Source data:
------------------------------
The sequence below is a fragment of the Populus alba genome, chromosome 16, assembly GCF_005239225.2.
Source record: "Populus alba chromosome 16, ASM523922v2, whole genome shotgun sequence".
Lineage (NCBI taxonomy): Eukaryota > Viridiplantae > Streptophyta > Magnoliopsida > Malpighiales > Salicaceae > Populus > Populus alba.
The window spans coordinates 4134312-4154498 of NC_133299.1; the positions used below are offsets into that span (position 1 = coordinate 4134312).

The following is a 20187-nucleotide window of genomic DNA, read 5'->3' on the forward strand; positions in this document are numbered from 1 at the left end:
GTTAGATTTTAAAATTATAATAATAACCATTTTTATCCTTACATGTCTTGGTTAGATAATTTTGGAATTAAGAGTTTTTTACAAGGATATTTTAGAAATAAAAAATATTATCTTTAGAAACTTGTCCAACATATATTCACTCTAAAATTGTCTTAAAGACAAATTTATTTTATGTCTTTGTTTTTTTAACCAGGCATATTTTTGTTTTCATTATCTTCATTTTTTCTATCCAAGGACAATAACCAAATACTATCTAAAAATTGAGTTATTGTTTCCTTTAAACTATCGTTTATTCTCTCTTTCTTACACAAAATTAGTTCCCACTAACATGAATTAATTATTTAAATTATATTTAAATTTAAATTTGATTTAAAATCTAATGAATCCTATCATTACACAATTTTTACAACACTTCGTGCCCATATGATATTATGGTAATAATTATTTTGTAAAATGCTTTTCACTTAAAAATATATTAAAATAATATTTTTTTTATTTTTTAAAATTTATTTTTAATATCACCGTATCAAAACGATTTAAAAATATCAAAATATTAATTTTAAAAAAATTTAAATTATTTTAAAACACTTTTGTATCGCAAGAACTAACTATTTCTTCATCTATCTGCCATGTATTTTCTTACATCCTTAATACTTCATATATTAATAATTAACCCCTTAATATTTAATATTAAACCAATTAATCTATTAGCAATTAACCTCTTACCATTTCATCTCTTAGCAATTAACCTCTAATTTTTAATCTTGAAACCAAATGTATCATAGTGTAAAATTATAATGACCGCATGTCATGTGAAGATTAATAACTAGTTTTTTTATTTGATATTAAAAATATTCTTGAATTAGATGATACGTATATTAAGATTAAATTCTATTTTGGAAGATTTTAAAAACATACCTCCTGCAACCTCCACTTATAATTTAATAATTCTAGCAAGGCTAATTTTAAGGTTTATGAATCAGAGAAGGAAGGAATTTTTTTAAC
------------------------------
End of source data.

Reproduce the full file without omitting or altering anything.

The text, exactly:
The sequence below is a fragment of the Populus alba genome, chromosome 16, assembly GCF_005239225.2.
Source record: "Populus alba chromosome 16, ASM523922v2, whole genome shotgun sequence".
Lineage (NCBI taxonomy): Eukaryota > Viridiplantae > Streptophyta > Magnoliopsida > Malpighiales > Salicaceae > Populus > Populus alba.
The window spans coordinates 4134312-4154498 of NC_133299.1; the positions used below are offsets into that span (position 1 = coordinate 4134312).

The following is a 20187-nucleotide window of genomic DNA, read 5'->3' on the forward strand; positions in this document are numbered from 1 at the left end:
GTTAGATTTTAAAATTATAATAATAACCATTTTTATCCTTACATGTCTTGGTTAGATAATTTTGGAATTAAGAGTTTTTTACAAGGATATTTTAGAAATAAAAAATATTATCTTTAGAAACTTGTCCAACATATATTCACTCTAAAATTGTCTTAAAGACAAATTTATTTTATGTCTTTGTTTTTTTAACCAGGCATATTTTTGTTTTCATTATCTTCATTTTTTCTATCCAAGGACAATAACCAAATACTATCTAAAAATTGAGTTATTGTTTCCTTTAAACTATCGTTTATTCTCTCTTTCTTACACAAAATTAGTTCCCACTAACATGAATTAATTATTTAAATTATATTTAAATTTAAATTTGATTTAAAATCTAATGAATCCTATCATTACACAATTTTTACAACACTTCGTGCCCATATGATATTATGGTAATAATTATTTTGTAAAATGCTTTTCACTTAAAAATATATTAAAATAATATTTTTTTTATTTTTTAAAATTTATTTTTAATATCACCGTATCAAAACGATTTAAAAATATCAAAATATTAATTTTAAAAAAATTTAAATTATTTTAAAACACTTTTGTATCGCAAGAACTAACTATTTCTTCATCTATCTGCCATGTATTTTCTTACATCCTTAATACTTCATATATTAATAATTAACCCCTTAATATTTAATATTAAACCAATTAATCTATTAGCAATTAACCTCTTACCATTTCATCTCTTAGCAATTAACCTCTAATTTTTAATCTTGAAACCAAATGTATCATAGTGTAAAATTATAATGACCGCATGTCATGTGAAGATTAATAACTAGTTTTTTTATTTGATATTAAAAATATTCTTGAATTAGATGATACGTATATTAAGATTAAATTCTATTTTGGAAGATTTTAAAAACATACCTCCTGCAACCTCCACTTATAATTTAATAATTCTAGCAAGGCTAATTTTAAGGTTTATGAATCAGAGAAGGAAGGAATTTTTTTAAC